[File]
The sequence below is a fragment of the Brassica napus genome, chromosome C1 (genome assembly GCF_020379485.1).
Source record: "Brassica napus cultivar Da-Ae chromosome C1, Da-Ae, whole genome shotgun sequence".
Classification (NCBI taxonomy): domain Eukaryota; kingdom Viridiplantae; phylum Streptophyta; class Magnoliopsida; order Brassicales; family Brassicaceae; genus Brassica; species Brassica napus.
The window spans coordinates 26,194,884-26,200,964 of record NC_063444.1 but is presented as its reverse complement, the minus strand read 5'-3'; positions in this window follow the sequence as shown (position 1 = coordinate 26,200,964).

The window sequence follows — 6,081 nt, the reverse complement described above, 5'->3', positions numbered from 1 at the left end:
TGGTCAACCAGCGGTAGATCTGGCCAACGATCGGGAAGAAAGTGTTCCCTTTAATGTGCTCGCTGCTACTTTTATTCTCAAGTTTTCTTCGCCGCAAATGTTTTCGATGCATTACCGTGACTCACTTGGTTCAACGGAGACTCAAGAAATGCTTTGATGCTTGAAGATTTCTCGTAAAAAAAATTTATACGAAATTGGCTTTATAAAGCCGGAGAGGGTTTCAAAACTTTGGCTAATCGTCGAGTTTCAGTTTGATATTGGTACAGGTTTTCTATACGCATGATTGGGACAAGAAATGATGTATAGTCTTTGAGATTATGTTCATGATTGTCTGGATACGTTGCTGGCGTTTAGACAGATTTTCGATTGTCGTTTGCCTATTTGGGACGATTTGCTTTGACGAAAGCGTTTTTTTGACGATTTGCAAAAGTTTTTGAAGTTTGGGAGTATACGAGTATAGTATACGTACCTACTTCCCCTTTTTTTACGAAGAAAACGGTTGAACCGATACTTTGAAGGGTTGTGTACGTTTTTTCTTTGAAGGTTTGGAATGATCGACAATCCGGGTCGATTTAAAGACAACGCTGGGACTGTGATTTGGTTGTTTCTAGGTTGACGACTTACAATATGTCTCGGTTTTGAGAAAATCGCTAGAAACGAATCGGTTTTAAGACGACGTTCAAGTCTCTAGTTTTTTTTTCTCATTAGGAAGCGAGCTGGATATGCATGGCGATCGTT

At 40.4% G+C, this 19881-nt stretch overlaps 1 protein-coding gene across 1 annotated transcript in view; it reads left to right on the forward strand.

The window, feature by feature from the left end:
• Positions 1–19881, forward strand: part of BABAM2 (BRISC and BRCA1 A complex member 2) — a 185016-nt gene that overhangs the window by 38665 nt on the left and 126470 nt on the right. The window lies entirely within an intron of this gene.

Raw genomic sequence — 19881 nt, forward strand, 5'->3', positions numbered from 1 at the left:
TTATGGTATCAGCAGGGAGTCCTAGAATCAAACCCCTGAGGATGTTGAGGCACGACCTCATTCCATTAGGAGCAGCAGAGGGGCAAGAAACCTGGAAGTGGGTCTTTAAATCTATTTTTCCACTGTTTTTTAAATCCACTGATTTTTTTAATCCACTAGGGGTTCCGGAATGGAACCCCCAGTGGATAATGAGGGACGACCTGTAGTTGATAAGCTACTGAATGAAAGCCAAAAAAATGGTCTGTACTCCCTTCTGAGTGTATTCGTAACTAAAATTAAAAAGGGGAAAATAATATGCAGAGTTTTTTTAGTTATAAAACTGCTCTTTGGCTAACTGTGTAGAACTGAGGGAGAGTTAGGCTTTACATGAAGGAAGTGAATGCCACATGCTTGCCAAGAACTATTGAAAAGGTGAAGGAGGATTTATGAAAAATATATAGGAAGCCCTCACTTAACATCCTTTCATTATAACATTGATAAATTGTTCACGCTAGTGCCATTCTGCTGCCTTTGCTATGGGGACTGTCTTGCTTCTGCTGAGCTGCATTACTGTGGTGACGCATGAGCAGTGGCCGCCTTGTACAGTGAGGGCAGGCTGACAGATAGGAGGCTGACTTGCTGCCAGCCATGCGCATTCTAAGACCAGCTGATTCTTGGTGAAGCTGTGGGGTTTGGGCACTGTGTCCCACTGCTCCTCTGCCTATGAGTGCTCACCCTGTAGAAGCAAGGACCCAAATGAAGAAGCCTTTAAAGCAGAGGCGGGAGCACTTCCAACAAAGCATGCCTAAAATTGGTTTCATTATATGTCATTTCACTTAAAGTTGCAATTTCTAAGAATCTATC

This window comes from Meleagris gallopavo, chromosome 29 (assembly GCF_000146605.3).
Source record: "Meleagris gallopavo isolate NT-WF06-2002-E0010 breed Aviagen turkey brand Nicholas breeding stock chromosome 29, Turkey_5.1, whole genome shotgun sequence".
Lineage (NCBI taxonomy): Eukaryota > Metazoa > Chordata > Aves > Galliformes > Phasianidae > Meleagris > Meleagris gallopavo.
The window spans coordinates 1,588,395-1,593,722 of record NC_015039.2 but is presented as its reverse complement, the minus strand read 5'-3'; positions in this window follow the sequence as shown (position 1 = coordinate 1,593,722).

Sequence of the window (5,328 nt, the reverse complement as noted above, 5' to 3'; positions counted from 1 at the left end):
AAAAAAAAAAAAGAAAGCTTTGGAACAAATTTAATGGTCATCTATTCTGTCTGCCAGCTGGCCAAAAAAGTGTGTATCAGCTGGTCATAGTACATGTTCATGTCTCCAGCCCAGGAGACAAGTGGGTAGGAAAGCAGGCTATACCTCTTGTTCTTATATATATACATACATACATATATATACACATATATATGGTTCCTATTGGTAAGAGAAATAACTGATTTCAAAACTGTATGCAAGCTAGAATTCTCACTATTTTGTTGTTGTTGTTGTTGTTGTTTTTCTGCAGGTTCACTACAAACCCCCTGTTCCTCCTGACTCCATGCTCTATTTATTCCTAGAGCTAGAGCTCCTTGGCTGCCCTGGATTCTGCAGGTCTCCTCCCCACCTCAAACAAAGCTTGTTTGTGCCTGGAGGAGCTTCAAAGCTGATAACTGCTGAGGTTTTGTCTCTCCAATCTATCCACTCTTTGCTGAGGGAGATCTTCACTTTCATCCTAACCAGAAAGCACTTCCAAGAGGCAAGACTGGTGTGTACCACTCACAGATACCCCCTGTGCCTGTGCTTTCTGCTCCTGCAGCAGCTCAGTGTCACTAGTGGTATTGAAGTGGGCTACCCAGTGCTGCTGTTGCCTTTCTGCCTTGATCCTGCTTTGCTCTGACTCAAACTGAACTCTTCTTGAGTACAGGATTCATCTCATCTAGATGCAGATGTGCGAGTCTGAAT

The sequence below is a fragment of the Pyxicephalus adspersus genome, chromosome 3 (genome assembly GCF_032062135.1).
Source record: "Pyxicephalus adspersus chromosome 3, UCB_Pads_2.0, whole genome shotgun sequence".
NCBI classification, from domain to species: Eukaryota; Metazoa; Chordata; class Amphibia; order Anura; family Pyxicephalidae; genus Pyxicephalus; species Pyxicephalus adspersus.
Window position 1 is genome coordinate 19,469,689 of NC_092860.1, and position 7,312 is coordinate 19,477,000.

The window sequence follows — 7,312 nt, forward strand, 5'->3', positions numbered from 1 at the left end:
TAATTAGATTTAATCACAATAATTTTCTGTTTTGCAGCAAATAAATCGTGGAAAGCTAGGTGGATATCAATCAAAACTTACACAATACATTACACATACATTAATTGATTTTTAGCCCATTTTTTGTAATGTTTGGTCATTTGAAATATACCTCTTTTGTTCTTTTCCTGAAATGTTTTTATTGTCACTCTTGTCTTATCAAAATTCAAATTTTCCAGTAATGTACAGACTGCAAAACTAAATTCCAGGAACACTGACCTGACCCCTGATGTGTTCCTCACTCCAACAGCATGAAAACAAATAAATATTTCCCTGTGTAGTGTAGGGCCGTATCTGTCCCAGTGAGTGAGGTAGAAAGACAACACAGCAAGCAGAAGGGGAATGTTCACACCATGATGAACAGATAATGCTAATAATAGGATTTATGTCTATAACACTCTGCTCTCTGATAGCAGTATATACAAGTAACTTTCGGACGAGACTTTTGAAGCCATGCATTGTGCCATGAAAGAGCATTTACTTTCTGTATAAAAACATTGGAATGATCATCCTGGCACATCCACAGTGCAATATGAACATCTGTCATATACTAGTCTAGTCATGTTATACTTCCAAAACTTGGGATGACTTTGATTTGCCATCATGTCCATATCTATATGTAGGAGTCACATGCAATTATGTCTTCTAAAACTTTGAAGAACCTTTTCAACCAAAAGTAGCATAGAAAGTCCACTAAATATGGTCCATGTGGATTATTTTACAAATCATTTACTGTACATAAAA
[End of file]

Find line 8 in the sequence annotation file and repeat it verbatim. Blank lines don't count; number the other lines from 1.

The window, feature by feature from the left end: